Was it a young white man from the Midwest (as suggested in "Stonewall," a 2015 film that prompted boycott petitions launched by the Gay-Straight Alliance Network of school students and MoveOn.org under accusations of "whitewashing" the real history) or the transgender women of color who've been increasingly recognized as the first to fight back that night?
Either way, the patrons of that private club, who clashed with police during a raid ostensibly for selling liquor without a permit, helped catalyze the modern movement for lesbian, gay, bisexual, transgender, questioning, intersex and asexual rights (LGBTQIA) in the United States and beyond.
Fifty years later, cities across the globe are gearing up for Pride events to celebrate civil rights victories won, push for greater equality and party down with friends.
"If the poison is shame, the antidote is pride," says Ed Salvato, paraphrasing activists who pioneered the modern gay rights movement.
This objective gave birth to Pride with a capital P.
In the five decades since, a new emphasis on inclusivity has changed the public face of the LGBTQIA movement, highlighting the diversity of communities who, through a mélange of parties and politics, have been fighting for equal rights all along.
New York City: June 1-30
New York's annual Pride Parade makes its way past the the Stonewall Inn, wihich was the site of the Stonewall riots of 1969.
Kena Betancur/Getty Images
Culminating the month of festivities, the infamous Pride March kicks off on Sunday, June 30th at noon, featuring more than 550 marching contingents and over 100 floats.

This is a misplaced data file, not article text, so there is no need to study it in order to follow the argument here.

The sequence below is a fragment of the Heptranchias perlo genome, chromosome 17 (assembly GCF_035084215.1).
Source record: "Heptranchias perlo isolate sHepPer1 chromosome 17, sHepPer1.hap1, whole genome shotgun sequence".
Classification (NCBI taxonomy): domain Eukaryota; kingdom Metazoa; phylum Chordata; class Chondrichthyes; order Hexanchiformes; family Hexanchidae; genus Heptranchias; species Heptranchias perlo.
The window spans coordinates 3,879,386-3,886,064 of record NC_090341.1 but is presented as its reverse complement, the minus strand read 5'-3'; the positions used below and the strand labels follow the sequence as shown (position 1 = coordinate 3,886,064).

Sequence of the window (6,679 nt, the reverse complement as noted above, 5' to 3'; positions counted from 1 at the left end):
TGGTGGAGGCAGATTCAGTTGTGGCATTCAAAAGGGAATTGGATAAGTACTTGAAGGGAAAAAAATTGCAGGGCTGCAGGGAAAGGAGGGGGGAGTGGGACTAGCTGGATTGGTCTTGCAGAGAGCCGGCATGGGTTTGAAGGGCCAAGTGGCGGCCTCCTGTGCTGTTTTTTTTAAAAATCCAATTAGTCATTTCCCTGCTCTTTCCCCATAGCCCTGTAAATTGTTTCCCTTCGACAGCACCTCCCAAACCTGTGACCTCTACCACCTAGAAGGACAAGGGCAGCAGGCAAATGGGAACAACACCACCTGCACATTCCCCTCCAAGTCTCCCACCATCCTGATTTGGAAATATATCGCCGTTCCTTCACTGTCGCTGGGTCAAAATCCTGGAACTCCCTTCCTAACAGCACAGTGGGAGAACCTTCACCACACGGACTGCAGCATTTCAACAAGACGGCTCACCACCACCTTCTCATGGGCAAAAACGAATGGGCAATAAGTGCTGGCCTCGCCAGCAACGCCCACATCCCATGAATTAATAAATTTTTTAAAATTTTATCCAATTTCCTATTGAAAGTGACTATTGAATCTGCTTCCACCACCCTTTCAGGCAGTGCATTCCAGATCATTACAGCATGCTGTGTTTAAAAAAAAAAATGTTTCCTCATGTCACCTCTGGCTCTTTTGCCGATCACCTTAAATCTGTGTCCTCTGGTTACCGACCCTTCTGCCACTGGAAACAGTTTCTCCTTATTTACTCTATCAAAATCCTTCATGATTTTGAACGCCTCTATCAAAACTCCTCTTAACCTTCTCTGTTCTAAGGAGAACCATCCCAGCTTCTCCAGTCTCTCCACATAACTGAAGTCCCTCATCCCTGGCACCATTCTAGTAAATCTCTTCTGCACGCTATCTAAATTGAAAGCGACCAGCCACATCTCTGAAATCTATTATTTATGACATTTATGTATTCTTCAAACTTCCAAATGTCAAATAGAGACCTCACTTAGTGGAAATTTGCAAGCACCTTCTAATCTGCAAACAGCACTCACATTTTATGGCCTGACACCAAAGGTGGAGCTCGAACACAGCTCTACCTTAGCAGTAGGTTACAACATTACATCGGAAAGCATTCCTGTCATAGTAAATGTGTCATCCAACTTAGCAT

Amsterdam, Netherlands: July 27 -- August 4
Amsterdam Gay Pride hosts the Canal Parade, an annual parade on boats throughout the canal.
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While Pink Saturday started as a protest march, Pride Amsterdam began as a party celebrating freedom and diversity and promoting the city as a gay destination, says Pride Amsterdam's director Lucien Spee. Only later was the "emancipatory content" added to create today's more well-rounded festival.
Salvato says it's not easy to get onto an official float, but some insist the best way to join in the fun is to stake out a spot along the canals early, and come prepared with food, drink and a bunch of friends. You could easily spend four hours or more taking in the colorful, high-energy spectacle of costumes, synchronized dances and overall pageantry that draws an international crowd of more than half a million people of all ages, genders and sexualities.
Vienna, Austria: June 1-16
Vienna, Austria, hosts Europride this year.
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"We are more than our borders. We are more than the languages we speak and the colour of our skin. We are more than our gender and who we want to love."
On June 1, the EuroPride Fest kicks off with Andersrum in Mariahilf, a famous street festival drawing about 5,000 people with colorful performances throughout the day near Mariahilferstraße, one of Vienna's largest shopping streets.
Then, on June 9, families can visit the oldest zoo in Europe, Tiergarten Schönbrunn for a full day of programming for children and teenagers or join the all-ages crowd for EuroPride Beach Day on the Danube Canal, featuring yoga, children's activities, brunch and a DJ-accompanied cocktail happy hour in the afternoon.
Throughout the fest, visitors can take advantage of Pride guided tours through the city's most prominent museums to gain a glimpse of Vienna's rich history, which includes numerous gay and lesbian emperors, warlords, princesses and composers.